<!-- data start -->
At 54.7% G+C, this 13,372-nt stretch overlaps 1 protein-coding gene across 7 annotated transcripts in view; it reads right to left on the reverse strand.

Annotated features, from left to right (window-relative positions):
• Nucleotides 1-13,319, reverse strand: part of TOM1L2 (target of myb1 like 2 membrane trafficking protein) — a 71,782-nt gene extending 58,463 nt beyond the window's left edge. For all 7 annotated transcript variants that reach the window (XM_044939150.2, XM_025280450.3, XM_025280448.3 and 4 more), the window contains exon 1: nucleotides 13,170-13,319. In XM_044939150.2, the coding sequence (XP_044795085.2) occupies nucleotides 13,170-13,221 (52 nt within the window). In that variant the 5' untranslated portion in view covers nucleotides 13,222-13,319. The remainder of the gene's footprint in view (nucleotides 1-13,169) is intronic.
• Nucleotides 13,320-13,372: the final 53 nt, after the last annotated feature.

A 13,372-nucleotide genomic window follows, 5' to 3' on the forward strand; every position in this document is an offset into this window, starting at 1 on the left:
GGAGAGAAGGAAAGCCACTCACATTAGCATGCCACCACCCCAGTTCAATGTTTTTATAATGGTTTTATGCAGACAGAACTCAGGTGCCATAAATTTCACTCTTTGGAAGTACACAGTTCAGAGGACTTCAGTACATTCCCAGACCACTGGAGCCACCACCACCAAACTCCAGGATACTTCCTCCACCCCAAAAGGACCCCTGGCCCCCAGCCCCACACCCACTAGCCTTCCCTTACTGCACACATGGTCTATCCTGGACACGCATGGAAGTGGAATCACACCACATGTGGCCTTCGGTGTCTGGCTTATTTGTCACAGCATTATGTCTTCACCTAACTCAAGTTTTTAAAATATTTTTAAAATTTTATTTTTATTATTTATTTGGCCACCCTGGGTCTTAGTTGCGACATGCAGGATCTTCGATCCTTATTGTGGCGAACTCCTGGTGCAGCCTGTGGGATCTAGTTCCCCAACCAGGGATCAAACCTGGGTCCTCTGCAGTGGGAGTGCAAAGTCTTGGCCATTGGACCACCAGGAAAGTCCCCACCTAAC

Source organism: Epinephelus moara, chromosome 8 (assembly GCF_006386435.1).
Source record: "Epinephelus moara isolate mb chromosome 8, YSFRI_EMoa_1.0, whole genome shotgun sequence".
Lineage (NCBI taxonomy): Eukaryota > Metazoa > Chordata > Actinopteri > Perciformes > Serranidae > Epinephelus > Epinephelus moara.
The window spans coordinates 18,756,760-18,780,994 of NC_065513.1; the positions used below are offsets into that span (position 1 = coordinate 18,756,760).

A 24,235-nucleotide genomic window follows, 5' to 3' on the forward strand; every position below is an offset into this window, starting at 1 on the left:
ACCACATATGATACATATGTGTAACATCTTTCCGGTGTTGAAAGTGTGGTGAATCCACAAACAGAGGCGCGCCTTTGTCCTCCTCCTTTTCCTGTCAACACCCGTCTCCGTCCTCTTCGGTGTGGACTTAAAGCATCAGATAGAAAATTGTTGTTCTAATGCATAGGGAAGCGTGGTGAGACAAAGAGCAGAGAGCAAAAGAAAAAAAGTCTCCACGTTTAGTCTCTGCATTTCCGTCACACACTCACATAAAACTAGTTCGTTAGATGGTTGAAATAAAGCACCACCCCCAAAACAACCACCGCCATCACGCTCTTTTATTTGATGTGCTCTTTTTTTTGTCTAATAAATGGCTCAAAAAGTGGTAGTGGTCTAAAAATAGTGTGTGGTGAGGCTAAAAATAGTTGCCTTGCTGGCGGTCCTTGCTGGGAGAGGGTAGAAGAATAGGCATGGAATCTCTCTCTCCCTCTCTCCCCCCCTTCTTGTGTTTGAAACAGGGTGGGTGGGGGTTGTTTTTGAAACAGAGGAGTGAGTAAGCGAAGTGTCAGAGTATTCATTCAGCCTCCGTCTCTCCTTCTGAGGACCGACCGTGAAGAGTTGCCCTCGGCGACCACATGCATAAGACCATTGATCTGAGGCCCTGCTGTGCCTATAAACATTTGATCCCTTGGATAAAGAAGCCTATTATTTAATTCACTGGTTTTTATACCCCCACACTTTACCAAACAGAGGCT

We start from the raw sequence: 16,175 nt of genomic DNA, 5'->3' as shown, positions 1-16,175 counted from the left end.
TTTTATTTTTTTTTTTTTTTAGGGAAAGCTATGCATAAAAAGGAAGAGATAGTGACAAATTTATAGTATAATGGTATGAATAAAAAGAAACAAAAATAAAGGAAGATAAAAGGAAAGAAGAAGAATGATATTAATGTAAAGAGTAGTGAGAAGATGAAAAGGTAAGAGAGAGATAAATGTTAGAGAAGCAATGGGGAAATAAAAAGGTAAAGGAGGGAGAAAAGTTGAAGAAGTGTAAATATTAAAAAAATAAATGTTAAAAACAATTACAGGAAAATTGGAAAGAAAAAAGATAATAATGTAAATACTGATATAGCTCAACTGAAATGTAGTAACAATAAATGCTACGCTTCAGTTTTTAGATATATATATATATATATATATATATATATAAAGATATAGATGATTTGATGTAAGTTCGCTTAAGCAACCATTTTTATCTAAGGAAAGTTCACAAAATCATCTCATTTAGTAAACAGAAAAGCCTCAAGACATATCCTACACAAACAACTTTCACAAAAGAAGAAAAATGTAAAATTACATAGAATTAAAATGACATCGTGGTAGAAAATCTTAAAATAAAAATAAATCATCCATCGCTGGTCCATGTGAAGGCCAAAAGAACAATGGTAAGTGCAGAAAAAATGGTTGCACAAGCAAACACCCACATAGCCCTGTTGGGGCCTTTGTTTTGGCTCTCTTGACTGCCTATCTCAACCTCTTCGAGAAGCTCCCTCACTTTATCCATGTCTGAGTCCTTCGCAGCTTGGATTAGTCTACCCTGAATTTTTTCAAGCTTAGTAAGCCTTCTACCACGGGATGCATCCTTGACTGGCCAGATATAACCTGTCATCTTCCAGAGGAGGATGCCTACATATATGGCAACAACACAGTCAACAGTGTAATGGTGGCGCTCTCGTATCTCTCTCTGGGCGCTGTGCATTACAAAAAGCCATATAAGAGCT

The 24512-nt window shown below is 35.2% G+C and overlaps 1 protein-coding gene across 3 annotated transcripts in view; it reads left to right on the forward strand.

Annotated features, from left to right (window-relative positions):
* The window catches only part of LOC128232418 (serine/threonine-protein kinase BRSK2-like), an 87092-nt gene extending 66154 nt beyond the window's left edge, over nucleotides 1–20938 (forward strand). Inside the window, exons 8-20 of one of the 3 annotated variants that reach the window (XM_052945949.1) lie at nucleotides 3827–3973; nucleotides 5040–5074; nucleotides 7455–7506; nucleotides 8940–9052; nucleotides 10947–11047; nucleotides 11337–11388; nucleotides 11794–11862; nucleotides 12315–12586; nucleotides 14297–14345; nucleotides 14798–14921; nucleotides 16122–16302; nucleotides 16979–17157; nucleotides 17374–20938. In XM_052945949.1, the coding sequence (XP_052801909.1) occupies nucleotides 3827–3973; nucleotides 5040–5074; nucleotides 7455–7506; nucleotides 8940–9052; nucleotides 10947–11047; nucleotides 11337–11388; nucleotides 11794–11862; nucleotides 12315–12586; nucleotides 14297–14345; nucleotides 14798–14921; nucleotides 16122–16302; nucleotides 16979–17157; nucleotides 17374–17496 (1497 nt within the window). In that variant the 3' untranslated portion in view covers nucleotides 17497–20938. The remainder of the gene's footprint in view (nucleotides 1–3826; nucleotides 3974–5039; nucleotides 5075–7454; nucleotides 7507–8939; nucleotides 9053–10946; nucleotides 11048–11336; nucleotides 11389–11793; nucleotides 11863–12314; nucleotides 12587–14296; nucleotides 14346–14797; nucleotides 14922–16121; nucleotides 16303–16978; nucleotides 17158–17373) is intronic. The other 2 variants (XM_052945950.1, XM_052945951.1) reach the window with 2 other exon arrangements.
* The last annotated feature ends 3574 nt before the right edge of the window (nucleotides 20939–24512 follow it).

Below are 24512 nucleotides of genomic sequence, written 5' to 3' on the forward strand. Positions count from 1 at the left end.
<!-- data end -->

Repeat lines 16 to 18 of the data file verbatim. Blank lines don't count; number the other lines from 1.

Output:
Annotated features, from left to right (window-relative positions):
* The window catches only part of LOC128232418 (serine/threonine-protein kinase BRSK2-like), an 87092-nt gene extending 66154 nt beyond the window's left edge, over nucleotides 1–20938 (forward strand). Inside the window, exons 8-20 of one of the 3 annotated variants that reach the window (XM_052945949.1) lie at nucleotides 3827–3973; nucleotides 5040–5074; nucleotides 7455–7506; nucleotides 8940–9052; nucleotides 10947–11047; nucleotides 11337–11388; nucleotides 11794–11862; nucleotides 12315–12586; nucleotides 14297–14345; nucleotides 14798–14921; nucleotides 16122–16302; nucleotides 16979–17157; nucleotides 17374–20938. In XM_052945949.1, the coding sequence (XP_052801909.1) occupies nucleotides 3827–3973; nucleotides 5040–5074; nucleotides 7455–7506; nucleotides 8940–9052; nucleotides 10947–11047; nucleotides 11337–11388; nucleotides 11794–11862; nucleotides 12315–12586; nucleotides 14297–14345; nucleotides 14798–14921; nucleotides 16122–16302; nucleotides 16979–17157; nucleotides 17374–17496 (1497 nt within the window). In that variant the 3' untranslated portion in view covers nucleotides 17497–20938. The remainder of the gene's footprint in view (nucleotides 1–3826; nucleotides 3974–5039; nucleotides 5075–7454; nucleotides 7507–8939; nucleotides 9053–10946; nucleotides 11048–11336; nucleotides 11389–11793; nucleotides 11863–12314; nucleotides 12587–14296; nucleotides 14346–14797; nucleotides 14922–16121; nucleotides 16303–16978; nucleotides 17158–17373) is intronic. The other 2 variants (XM_052945950.1, XM_052945951.1) reach the window with 2 other exon arrangements.
* The last annotated feature ends 3574 nt before the right edge of the window (nucleotides 20939–24512 follow it).